Inversion of Melatonin Circadian Rhythm in Chronic Alcoholic Patients during Withdrawal: Preliminary Study on Seven Patients

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The inversion of melatonin circadian rhythm secretion in some alcoholics during both intake and acute withdrawal has been widely reported. In the same way, what happens to this inversion when these patients are in long-term withdrawal is not known. To document this abnormality in alcoholics after withdrawal we investigated melatonin secretion observed during chronic alcoholization and after withdrawal.


We measured the urinary 6-sulfatoxymelatonin (6SM) (6SM/creatinine ratio), main metabolite of the hormone, in two fractions, one diurnal and the other nocturnal, in seven alcohol-dependent patients presenting with this abnormality during alcoholization at two times: in acute withdrawal phase (under benzodiazepines) and 15 days after beginning of withdrawal (free of any psychotropic treatment).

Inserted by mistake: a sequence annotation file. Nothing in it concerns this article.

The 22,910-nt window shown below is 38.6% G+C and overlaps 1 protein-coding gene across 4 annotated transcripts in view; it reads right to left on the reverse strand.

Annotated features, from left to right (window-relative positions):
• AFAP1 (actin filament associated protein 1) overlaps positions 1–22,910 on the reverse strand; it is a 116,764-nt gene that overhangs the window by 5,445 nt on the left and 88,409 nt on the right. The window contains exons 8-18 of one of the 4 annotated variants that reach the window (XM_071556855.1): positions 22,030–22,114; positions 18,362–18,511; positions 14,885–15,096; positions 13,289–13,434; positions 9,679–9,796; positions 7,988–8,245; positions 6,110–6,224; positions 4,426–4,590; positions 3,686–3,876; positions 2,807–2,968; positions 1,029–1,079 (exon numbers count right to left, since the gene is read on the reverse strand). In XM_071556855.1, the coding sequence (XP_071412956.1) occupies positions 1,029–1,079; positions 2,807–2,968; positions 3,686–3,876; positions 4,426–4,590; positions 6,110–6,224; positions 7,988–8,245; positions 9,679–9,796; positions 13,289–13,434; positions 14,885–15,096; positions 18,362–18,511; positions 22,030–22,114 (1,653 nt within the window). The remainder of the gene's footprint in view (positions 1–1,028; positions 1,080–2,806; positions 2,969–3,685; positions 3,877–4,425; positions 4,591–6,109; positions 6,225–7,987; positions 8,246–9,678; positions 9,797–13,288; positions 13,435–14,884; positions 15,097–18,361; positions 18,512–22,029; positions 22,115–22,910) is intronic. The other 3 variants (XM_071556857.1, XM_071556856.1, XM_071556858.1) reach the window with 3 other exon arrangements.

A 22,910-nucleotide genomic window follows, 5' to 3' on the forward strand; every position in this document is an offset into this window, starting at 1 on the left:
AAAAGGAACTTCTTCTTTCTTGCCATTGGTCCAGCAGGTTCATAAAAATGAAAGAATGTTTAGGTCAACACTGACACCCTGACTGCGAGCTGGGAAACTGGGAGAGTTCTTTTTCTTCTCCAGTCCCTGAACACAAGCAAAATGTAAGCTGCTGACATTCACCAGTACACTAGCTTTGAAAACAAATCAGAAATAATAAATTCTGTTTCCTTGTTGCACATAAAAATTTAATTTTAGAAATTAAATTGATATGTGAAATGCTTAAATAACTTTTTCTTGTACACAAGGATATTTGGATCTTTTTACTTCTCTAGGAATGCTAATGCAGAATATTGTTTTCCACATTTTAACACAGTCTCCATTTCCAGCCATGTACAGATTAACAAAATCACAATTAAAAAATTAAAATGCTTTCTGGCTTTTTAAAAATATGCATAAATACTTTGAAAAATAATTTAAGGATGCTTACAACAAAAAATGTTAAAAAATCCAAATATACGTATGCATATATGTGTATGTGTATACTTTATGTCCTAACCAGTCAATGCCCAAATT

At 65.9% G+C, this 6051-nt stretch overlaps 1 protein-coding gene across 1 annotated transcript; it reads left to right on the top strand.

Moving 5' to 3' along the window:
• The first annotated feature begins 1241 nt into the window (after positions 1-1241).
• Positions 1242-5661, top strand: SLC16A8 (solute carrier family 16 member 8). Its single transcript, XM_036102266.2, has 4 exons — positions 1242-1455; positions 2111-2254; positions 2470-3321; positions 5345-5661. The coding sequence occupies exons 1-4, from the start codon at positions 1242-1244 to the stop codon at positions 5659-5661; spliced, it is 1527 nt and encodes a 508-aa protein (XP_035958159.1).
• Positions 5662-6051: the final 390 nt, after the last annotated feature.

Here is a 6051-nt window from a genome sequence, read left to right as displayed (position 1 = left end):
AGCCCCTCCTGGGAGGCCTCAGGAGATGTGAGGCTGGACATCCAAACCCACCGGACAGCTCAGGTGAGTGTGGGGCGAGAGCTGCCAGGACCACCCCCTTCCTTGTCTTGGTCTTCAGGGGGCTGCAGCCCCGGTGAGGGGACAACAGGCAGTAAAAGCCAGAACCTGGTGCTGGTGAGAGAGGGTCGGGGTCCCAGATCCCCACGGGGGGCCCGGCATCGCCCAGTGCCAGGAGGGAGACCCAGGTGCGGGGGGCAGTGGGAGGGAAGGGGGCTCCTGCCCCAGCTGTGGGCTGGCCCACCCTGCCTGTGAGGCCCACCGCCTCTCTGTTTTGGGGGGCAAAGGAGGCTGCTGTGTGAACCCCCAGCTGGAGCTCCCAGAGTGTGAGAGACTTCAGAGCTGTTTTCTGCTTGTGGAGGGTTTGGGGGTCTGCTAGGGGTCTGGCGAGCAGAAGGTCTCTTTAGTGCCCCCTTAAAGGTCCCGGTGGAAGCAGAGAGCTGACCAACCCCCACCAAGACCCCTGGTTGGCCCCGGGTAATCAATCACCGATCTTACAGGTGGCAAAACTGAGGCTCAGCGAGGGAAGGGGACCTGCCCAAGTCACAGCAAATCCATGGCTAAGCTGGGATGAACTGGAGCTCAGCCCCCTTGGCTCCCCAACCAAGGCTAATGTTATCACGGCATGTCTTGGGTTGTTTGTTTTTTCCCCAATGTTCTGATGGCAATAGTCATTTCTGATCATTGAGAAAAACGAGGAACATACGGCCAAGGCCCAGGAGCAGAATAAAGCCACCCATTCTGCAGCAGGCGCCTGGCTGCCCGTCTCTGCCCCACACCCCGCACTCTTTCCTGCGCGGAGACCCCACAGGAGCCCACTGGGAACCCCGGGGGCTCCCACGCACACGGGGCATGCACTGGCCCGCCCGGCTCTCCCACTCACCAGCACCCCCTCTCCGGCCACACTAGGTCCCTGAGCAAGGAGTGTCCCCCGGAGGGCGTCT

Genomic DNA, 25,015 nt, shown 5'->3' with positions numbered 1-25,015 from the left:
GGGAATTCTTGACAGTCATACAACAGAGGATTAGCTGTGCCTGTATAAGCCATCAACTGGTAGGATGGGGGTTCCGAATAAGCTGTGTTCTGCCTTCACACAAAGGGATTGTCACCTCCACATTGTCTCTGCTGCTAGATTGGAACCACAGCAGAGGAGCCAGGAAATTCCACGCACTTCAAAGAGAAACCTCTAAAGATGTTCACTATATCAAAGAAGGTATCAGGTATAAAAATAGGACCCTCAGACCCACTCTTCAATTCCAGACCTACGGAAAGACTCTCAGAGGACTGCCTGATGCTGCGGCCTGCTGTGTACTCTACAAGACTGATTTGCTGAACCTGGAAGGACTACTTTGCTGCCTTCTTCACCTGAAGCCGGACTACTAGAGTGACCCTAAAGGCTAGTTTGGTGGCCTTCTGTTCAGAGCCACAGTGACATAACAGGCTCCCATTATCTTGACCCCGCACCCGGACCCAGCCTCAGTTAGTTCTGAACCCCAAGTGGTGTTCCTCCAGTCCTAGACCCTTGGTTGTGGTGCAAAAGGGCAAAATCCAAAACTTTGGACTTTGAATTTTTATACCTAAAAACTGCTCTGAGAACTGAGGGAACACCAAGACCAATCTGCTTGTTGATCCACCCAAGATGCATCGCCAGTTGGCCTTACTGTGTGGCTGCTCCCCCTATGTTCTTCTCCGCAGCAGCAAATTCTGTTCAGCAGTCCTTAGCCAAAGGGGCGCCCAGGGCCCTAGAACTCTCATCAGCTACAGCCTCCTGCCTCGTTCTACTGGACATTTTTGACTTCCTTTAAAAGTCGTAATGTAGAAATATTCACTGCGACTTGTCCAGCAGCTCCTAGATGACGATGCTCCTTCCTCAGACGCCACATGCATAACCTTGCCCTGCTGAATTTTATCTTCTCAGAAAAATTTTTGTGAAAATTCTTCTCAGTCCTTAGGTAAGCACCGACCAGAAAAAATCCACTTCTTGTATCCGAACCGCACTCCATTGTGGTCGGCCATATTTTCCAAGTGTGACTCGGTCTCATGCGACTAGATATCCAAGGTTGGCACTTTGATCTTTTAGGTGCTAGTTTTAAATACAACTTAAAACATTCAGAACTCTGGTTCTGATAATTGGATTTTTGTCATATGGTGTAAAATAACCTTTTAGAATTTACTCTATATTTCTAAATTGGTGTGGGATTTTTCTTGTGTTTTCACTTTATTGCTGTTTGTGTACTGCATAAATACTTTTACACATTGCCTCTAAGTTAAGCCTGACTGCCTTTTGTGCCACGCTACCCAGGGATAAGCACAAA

Our results show that this reversed rhythm of melatonin secretion as seen by the diurnal excretion of 6SM (6SM/creatinine ratio) persists during acute withdrawal in more than half of the patients and is still present 15 days after withdrawal in three patients.


It is remarkable that the inversion of the melatonin rhythms gets corrected in four out of seven patients after withdrawal. But, the circadian disorganization of melatonin secretion in three patients could underline a desynchronization in some alcoholic patients and may indicate more widespread circadian temporal structure disturbances in these patients.

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